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Prophylactic sequential bronchoscopy after inhalation injury: results from a three-year prospective randomized trial

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That the prophylactic, sequential use of bronchoscopy after inhalation injury as a therapeutic tool to remove secretions and carbonaceous material and to screen for the early detection of pneumonia will improve outcome.


A three-year prospective randomized trial at a regional burn center.


Thirty-three patients with inhalation injury requiring mechanical ventilation were admitted over three years. The bronchoscopy group had a higher initial carboxyhemoglobin level at 11.9 % (95 % CI ± 9.6 %) versus the control group at 9.9 % (95 % CI ± 5.7 %, p = 0.7). There was no difference in the incidence of pneumonia between groups (p = 0.6). There was a trend toward fewer days of antibiotic use in the bronchoscopy group, at 4.5 days (95 % CI ± 4.5 days) versus 9.3 days (95 % CI ± 7.1 days, p = 0.3). Fewer patients were treated with antibiotics in the bronchoscopy group (4/13, 31 %) versus the control group (9/15, 60 %, p = 0.1). There was a statistically significant difference in the morbidity that favored the bronchoscopy group (3/13, 23 %) over the control group (9/15, 60 %, p = 0.04). There was no statistically significant difference between the two groups in days of mechanical ventilation (bronchoscopy 5.1 days, 95 % CI ± 3.6 days, control 6.7 days, 95 % CI ± 6.3 days, p = 0.7), ICU days (bronchoscopy 10 days, 95 % CI ± 10 days, control 18 days, 95 % CI ± 12 days, p = 0.4), and hospital days (bronchoscopy 21 days, 95 % CI ± 12 days, control 26 days, 95 % CI ± 12 days, p = 0.5), although the trends favored the bronchoscopy group for all of the endpoints.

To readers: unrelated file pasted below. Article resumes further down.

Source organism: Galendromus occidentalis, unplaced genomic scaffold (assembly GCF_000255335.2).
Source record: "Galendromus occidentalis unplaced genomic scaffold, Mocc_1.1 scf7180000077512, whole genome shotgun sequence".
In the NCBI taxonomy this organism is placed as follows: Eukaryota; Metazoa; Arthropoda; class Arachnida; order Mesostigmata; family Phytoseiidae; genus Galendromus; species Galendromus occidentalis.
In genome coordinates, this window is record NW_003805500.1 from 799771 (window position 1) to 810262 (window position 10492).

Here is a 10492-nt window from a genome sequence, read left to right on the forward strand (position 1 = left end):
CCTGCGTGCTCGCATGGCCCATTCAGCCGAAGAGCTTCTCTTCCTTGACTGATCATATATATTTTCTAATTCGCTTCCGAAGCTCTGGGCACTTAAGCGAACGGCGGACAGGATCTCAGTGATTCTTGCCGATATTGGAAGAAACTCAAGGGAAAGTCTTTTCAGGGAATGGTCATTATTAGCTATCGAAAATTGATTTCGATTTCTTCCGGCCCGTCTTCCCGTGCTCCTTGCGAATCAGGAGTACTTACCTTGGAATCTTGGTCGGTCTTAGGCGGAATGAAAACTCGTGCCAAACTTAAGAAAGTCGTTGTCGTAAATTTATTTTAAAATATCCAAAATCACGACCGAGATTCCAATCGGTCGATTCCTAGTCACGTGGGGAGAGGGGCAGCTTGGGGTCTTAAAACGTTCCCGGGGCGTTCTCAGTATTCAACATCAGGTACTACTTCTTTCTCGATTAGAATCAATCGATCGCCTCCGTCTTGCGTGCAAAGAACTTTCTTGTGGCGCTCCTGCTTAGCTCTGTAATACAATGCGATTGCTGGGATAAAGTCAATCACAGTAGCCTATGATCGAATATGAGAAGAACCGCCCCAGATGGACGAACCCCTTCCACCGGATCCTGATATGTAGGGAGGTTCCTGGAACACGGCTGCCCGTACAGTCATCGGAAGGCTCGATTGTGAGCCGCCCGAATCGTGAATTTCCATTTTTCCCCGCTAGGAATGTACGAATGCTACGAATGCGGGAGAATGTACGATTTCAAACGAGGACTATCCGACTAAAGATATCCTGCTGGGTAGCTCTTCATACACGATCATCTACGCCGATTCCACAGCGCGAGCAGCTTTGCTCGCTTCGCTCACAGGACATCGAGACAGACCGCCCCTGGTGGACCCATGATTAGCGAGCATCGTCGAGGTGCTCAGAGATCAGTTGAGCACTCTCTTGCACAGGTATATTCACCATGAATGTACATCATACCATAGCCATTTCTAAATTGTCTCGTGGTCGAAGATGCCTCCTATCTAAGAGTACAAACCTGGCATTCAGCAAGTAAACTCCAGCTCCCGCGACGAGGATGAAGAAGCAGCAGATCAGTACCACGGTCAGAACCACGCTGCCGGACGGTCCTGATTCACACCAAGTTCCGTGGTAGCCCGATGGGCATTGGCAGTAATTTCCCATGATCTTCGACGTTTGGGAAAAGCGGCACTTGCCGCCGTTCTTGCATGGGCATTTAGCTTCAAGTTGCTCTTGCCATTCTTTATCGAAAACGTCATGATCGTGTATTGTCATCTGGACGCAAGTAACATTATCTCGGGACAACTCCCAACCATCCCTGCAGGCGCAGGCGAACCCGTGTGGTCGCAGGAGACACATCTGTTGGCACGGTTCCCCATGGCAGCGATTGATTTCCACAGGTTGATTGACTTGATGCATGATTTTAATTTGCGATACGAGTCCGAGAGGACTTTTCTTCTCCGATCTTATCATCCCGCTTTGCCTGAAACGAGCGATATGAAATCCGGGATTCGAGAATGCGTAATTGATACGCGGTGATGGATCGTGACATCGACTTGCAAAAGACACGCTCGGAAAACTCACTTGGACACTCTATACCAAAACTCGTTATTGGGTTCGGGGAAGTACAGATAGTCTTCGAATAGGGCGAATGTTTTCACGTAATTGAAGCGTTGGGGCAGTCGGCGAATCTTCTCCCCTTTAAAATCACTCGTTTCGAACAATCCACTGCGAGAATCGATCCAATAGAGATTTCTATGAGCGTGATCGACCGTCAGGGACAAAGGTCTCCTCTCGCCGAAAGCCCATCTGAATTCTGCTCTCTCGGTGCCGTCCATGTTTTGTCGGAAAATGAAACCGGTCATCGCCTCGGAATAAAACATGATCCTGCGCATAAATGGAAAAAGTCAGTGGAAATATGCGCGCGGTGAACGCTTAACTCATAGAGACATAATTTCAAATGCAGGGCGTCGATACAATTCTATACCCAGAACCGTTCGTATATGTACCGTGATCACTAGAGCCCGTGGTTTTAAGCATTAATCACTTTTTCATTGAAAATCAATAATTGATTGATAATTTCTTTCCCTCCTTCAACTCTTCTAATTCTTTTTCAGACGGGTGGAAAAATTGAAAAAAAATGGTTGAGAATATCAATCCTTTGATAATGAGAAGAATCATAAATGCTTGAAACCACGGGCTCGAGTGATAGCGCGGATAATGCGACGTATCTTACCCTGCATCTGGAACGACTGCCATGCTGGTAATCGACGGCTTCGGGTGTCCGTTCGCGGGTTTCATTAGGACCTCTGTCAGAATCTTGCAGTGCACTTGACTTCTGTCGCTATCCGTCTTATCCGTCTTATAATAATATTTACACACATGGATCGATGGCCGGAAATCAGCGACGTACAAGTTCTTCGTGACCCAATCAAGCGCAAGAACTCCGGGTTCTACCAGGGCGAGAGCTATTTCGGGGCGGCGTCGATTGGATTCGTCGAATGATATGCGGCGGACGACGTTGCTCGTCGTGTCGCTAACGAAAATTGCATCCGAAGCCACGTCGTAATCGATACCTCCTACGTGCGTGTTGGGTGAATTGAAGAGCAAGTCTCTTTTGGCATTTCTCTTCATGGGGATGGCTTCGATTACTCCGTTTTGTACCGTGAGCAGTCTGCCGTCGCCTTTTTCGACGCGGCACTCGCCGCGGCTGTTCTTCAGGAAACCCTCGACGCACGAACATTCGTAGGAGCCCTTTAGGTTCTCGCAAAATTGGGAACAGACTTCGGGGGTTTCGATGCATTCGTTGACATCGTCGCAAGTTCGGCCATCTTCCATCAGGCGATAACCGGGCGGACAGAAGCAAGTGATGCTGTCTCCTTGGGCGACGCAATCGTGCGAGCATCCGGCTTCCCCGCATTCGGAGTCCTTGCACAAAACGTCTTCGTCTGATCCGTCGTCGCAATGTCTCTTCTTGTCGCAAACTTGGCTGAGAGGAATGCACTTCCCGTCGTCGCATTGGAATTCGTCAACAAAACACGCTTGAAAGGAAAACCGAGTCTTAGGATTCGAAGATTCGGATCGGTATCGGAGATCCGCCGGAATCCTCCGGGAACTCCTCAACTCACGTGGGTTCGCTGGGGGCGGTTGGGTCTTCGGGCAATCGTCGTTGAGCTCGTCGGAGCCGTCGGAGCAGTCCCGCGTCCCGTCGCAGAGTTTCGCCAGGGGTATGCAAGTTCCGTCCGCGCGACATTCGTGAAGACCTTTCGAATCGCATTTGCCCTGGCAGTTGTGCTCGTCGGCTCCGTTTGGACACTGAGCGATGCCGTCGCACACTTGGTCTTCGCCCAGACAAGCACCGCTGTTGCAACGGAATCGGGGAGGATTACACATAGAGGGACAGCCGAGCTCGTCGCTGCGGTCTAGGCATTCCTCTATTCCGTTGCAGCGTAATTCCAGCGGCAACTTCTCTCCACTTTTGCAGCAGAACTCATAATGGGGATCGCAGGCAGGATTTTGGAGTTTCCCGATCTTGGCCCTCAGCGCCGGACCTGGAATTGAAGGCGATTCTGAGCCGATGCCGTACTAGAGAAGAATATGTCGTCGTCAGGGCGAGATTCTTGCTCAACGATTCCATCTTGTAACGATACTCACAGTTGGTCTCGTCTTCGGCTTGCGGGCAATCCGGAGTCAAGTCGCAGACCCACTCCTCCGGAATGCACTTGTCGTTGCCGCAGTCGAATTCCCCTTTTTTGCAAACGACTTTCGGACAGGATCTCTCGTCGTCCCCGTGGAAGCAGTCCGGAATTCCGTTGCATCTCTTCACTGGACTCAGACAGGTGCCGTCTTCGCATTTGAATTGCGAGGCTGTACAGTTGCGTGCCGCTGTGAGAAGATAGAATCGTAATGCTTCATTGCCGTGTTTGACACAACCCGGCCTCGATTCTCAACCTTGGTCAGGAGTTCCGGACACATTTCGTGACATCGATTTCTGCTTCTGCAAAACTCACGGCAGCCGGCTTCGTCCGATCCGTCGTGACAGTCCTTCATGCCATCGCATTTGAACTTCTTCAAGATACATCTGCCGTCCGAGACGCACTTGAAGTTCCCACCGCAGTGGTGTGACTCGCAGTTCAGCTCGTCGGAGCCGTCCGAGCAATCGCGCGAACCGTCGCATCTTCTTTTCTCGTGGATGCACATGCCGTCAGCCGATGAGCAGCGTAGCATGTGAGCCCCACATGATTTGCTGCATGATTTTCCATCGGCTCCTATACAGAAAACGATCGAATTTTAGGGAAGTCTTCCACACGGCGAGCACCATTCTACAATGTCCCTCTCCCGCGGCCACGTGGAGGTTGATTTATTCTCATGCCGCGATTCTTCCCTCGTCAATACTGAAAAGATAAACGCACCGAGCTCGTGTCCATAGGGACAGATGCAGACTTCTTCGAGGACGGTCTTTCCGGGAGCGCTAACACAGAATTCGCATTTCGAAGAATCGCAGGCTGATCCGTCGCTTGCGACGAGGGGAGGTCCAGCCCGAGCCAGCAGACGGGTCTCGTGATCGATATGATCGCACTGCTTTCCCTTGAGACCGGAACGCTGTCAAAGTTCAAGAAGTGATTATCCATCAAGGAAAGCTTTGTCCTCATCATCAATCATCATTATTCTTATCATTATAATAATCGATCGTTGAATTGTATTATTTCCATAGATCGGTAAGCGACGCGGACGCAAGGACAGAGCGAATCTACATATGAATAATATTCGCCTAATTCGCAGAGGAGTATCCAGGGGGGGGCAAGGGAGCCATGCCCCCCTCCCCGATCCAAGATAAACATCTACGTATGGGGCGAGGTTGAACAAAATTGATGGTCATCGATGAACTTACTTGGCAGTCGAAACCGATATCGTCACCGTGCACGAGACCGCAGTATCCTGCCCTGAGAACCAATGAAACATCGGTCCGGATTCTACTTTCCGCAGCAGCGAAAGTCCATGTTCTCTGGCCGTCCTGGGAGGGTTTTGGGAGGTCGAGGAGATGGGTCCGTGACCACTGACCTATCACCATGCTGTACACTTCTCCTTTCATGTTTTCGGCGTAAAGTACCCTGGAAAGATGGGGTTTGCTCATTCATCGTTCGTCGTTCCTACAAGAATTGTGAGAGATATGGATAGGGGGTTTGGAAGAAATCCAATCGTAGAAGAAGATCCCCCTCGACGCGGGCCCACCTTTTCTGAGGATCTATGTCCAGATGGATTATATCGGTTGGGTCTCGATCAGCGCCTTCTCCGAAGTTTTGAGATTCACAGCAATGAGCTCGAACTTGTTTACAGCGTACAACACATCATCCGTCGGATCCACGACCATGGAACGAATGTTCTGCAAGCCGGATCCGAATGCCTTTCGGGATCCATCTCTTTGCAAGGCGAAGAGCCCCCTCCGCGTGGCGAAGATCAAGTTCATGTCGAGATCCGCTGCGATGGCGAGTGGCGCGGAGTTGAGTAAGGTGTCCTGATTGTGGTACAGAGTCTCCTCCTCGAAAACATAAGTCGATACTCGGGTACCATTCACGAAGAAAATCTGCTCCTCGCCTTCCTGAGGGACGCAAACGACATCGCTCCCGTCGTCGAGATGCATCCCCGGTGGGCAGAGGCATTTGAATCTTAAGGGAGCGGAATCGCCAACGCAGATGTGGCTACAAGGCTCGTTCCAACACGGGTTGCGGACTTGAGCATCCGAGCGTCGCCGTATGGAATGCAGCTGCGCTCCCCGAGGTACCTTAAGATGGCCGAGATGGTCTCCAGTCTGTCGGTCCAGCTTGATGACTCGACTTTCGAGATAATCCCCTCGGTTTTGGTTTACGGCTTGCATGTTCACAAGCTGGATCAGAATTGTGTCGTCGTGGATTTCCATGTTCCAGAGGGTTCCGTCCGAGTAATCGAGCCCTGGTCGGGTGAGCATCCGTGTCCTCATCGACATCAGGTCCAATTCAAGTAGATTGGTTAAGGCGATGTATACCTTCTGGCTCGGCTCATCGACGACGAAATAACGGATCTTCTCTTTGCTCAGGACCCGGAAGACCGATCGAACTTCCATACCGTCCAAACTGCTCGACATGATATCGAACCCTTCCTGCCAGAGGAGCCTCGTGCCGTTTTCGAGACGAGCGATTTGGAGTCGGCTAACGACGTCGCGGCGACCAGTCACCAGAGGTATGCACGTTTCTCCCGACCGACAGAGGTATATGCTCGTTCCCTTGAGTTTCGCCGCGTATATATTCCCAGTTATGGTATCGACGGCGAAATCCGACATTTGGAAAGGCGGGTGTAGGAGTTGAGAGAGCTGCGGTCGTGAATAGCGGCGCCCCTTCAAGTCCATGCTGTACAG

In conclusion, this program of scheduled, sequential bronchoscopy after inhalation injury showed several strong trends towards less morbidity, fewer days of mechanical ventilation, and a shorter length of stay. There was also a strong trend towards less antibiotic use and a shorter duration of treatment. This data is promising and should promote a larger, multi-institutional trial in the future.

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Conflict of interest

The authors did not receive financial support for this research.

Author information

Correspondence to J. A. Carr.

Additional information

Clinical trial registration number: NCT 00997555

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Carr, J.A., Crowley, N. Prophylactic sequential bronchoscopy after inhalation injury: results from a three-year prospective randomized trial. Eur J Trauma Emerg Surg 39, 177–183 (2013). https://doi.org/10.1007/s00068-013-0254-x

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  • Inhalation injury
  • Bronchoscopy
  • Pneumonia
  • Smoke inhalation
  • Bronchoalveolar lavage